The Purdue team’s idea is simple in principle: by creating stronger cement, construction teams can use thinner, lighter concrete while retaining the same durability and load-bearing properties as traditional cement. They can also use less of it – which will reduce costs and CO2 emissions.
Elsewhere, Australian engineering firm Fiber-con worked with researchers from Queensland’s James Cook University to develop a new method for replacing steel mesh used in concrete reinforcement with recycled plastic. ‘Plastic fibres in concrete have been around for 20 years,’ Fibercon CEO Mark Combe told the media. ‘What is new about our product is that it is 100% recycled. The intention is to do something to give back, to close the cycle of useless waste.’
On the other side of the world, in England, researchers at the University of Exeter published research into graphene-reinforced concrete, which meets British and European construction standards while offering greater strength, water-resistance and durability. The study showed that introducing graphene can reduce concrete’s CO2 emissions by about 50%. ‘This groundbreaking research is important as it can be applied to large-scale manufacturing and construction,’ writes lead study author Dimitar Dimov. ‘The industry has to be modernised by incorporating not only off-site manufacturing, but innovative new materials as well.’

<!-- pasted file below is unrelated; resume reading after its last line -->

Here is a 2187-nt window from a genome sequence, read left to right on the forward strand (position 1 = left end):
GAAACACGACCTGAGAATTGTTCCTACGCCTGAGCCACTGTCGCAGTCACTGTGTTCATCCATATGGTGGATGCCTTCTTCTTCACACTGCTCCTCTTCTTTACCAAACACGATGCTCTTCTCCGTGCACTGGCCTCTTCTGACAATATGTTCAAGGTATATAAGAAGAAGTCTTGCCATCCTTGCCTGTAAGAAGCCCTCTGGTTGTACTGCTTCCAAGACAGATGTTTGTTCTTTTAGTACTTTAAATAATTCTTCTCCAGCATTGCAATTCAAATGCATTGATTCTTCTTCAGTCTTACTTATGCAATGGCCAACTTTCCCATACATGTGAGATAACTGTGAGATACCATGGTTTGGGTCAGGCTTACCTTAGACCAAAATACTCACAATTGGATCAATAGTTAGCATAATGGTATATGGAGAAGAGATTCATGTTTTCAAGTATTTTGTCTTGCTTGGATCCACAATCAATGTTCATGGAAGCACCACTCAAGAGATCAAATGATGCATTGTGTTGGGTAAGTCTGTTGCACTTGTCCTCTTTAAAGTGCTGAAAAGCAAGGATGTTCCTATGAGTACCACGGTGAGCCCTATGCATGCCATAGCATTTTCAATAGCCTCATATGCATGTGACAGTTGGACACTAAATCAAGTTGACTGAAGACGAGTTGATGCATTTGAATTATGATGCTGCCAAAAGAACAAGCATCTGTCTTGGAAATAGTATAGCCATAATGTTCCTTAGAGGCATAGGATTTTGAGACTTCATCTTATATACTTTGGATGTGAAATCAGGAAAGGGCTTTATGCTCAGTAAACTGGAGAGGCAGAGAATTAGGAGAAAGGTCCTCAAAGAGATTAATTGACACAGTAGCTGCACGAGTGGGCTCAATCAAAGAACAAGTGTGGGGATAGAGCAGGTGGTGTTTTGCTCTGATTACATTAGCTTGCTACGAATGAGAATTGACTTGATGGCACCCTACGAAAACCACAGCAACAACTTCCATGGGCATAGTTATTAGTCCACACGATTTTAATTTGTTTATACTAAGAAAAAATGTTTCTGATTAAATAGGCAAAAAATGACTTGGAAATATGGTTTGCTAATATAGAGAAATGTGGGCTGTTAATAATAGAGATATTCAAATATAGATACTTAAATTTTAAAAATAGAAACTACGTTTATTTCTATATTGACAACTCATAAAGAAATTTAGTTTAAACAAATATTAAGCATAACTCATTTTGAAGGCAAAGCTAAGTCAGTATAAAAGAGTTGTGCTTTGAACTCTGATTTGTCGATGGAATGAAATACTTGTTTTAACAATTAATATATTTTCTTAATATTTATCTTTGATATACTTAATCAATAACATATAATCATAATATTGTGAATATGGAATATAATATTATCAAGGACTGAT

Those solutions – and there are many more like them – look inside the product, at the composition of the concrete itself. Add something in here, take something out there, replace something else in another place… But what if the ‘revolutionary thinking’ and ‘significant disruption’ that Hutchinson wrote about came not only in how we make cement, but also how we use it on the building site?